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The perils of relying on second-hand books

Many, if not all, public libraries hold regular book sales and they are a wonderful source of bargains for book-lovers of all ages to take home, as Margaret Ligertwood says (TES, March 1). Using these books to stock a school library, however, is something I and my colleagues (librarians working in a schools library service) have opposed consistently when advising teachers on setting up or reorganising their libraries.

Most public libraries are severely underfunded and the libarians will have thought carefully before selling books. Children's fiction will have been sold for one of two reasons: either it has not been popular and has been hardly used, or it will have been extremely popular (the Enid Blytons and Roald Dahls quoted) and in poor condition.

In the first case, a book that has not been well-used in a public library, where most borrowers are already keen readers, is hardly likely to be an asset in a school library catering for the whole range from avid readers to non-readers. In the second case, what message does an old and battered book give to children about the importance of books and the value and worth of their library?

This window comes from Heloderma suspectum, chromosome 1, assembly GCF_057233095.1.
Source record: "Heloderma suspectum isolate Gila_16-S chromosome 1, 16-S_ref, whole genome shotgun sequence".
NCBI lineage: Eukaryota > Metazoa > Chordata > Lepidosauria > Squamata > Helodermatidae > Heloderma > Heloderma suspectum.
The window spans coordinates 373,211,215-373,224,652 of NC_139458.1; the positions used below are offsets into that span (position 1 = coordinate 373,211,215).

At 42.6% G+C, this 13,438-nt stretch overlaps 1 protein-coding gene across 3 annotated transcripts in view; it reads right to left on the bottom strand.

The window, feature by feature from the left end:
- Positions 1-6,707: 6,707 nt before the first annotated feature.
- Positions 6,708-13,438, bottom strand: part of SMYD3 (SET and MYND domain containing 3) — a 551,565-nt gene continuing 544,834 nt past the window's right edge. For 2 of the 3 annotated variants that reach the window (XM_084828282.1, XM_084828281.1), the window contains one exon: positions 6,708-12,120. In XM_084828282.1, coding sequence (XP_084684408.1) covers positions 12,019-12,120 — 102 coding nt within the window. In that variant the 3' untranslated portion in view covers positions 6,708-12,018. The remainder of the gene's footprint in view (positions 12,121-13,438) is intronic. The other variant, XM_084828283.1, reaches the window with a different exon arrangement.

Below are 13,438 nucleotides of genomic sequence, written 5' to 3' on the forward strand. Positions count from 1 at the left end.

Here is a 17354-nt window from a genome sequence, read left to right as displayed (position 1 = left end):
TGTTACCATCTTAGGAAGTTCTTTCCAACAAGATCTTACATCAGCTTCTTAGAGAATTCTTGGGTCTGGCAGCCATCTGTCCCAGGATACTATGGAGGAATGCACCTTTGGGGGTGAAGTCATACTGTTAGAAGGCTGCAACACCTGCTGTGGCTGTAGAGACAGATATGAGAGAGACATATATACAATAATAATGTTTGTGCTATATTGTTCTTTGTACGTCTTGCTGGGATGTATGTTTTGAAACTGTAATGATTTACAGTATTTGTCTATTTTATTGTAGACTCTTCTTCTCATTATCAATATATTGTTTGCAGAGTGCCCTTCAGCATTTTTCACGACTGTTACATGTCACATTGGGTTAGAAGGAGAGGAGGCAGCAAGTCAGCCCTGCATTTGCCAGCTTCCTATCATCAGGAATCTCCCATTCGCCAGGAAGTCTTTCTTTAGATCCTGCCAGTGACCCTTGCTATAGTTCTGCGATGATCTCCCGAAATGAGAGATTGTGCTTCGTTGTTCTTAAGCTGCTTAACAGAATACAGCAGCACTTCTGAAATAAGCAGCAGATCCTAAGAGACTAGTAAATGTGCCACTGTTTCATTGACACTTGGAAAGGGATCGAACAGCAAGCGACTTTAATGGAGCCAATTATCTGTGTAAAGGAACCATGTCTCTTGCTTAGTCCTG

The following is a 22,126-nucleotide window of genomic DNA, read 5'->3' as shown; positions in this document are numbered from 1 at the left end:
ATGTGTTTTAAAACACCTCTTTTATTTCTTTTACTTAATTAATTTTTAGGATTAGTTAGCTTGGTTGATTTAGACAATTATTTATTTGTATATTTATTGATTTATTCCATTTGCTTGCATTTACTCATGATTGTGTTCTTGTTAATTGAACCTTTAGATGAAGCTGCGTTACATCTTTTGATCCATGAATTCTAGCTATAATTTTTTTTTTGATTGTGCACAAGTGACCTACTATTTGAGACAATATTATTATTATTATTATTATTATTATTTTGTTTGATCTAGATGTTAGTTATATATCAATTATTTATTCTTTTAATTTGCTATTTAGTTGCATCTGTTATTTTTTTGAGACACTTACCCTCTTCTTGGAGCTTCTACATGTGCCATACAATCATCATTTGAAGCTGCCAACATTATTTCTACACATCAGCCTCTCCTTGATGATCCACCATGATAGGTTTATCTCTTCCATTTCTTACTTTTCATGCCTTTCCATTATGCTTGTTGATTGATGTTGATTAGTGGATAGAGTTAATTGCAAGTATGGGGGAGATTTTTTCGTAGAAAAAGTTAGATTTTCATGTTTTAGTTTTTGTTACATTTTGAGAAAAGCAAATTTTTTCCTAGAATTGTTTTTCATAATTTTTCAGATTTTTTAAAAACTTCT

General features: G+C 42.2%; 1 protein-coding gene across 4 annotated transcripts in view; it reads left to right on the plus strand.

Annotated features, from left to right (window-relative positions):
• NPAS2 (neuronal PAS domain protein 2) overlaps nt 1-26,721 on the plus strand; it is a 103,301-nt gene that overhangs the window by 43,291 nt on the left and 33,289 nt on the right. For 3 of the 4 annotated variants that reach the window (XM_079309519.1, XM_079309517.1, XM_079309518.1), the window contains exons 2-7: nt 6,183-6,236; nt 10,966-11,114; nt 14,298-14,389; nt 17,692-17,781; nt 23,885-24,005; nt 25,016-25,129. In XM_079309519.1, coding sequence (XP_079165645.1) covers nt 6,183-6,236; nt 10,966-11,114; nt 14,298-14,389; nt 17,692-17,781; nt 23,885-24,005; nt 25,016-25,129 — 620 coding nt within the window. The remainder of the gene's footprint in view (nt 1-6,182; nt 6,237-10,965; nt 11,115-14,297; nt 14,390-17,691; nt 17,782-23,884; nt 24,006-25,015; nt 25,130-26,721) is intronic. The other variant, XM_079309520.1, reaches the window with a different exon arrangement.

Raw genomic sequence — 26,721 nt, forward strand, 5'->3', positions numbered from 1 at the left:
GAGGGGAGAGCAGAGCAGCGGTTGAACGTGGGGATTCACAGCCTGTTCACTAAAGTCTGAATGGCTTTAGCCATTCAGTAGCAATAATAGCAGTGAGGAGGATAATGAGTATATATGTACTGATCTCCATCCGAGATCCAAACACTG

Buying non-fiction from these book sales is also problematic. Given the pressure on public libraries now to provide homework resources, any book relating to the national curriculum will only have been discarded if it is out-dated or inaccurate.

Children deserve the very best we can provide for them. No wonder children are "reluctant readers" if they are given a job lot of rejects to read. Is a library filled with rejected books going to be an attractive and exciting one? Will it inspire and encourage reading and tempt the TV-watching and video-game-playing children?

I know money is short and demands are many but please please don't think that quantity is more important then quality.

MARY BRYNING 39 Birch Road Oxton Birkenhead, Merseyside

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